Magazine

05-02-2005

Parents brave the cold to enrol their children in a prestigious language school, standing in line all night long in sub-degree temperatures. The New York Times goofs - those three fat ladies are not Brazilian, they are Czech ! And "drink less so you can drink longer" - the ground rule when you are tasting brandy all day. Find out more in Magazine with Daniela Lazarova.

Krakonos is a well known Czech story-book figure - a legendary giant who guards the mountains, who is all-powerful and just and who protects the trees, birds or animals. Many Czech generations have grown up on Krakonos bedtime stories and Krakonoc books. Some mountain villages have him as a mascot. For instance in the town of Jilemnice three generations of artists -grandfather, father and son have created snow sculptures of him ever since 1941. Usually the snow statue appears with the start of the new year - but since the first snowfall came late this year Josef Dufek despaired of putting the monumental guardian of the mountains together. In the end fifty lorries of snow helped and Krakonos is once more in his place - facing his kingdom - the Krkonose mountains. The statue sculpted in snow is eight metres tall and is a major tourist attraction.

 

The Pilsen maternity ward recently experienced a major upheaval - a bat somehow got into the department where several young mothers were waiting to give birth and circled desperately around in an effort to find its way out. It gave the patients a bit of a scare but luckily one of the nurses faced up to this unexpected challenge and trapped the intruder in a cardboard box. She got the privilege of having her picture taken with it when the media arrived along with the pest control team. "We're very grateful for such a practical approach," the head of the team said, "most people get so panicked by being in a closed space with a bat they just beat it to death with anything within reach".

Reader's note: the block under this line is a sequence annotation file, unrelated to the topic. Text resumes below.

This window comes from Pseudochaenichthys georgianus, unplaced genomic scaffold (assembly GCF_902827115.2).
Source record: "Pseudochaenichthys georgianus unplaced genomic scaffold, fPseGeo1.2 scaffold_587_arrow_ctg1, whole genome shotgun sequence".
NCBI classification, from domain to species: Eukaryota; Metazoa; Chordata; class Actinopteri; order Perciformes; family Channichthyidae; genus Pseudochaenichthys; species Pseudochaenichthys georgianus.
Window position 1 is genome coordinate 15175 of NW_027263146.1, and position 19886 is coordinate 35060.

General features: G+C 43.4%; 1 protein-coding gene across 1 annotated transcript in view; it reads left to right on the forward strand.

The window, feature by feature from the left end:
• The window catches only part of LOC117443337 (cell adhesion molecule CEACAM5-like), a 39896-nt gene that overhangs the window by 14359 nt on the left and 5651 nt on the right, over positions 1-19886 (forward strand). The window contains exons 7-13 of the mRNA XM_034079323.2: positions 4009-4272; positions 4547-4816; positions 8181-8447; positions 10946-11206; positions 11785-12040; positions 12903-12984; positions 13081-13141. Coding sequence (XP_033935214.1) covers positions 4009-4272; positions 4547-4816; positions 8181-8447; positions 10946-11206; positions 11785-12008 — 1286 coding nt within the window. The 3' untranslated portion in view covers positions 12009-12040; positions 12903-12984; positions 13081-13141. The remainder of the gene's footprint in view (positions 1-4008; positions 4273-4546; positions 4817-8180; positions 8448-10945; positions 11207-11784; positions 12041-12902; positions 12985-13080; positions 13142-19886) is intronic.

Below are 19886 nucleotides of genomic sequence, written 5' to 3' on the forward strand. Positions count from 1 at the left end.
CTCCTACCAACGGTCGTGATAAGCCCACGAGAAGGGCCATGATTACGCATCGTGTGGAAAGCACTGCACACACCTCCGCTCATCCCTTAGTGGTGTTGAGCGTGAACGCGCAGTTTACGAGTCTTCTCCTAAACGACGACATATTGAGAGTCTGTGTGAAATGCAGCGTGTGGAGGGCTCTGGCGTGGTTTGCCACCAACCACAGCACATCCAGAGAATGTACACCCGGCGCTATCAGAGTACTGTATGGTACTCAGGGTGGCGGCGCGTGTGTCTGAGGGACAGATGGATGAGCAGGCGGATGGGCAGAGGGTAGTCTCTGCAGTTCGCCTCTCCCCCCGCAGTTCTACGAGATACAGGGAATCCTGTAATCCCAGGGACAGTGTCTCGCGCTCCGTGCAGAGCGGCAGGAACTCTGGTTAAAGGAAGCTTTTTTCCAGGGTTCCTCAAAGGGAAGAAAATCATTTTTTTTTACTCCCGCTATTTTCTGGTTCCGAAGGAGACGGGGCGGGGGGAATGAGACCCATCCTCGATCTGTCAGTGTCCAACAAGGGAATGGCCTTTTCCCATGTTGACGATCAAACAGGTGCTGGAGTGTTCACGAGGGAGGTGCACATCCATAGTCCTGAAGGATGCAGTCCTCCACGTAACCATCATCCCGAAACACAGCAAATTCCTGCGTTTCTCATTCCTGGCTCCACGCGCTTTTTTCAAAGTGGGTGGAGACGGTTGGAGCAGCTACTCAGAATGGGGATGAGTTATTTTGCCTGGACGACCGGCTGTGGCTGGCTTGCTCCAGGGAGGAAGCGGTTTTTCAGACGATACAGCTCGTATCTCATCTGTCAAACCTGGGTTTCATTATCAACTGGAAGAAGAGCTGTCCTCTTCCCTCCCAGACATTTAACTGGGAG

Czechs have pretty much forgotten what it is like to have to queue up for something for hours. Now the parents of first graders in Ostrava got a taste of déjà vu - when some seventy families queued up overnight in the freezing cold weather in order to enrol their kids in a prestigious language school. People started forming a line at around nine pm on Sunday and stood in line all night in sub degree temperatures - without even a guarantee that their child would get on the list since the number of places was limited. Whole families took part, with grandmothers and granddads taking their turn to keep the family's place in the queue, drinking hot tea or something more warming straight out of the bottle. One parent actually arrived with a caravan which he parked close to the queue so that "his lot" could take turns to warm up. In a show of solidarity he let others use it as well -but it was far too small -so people had to rely on hot drinks and hopping up and down in the cold. Clearly Czech parents are beginning to realize just how important language skills are for their children.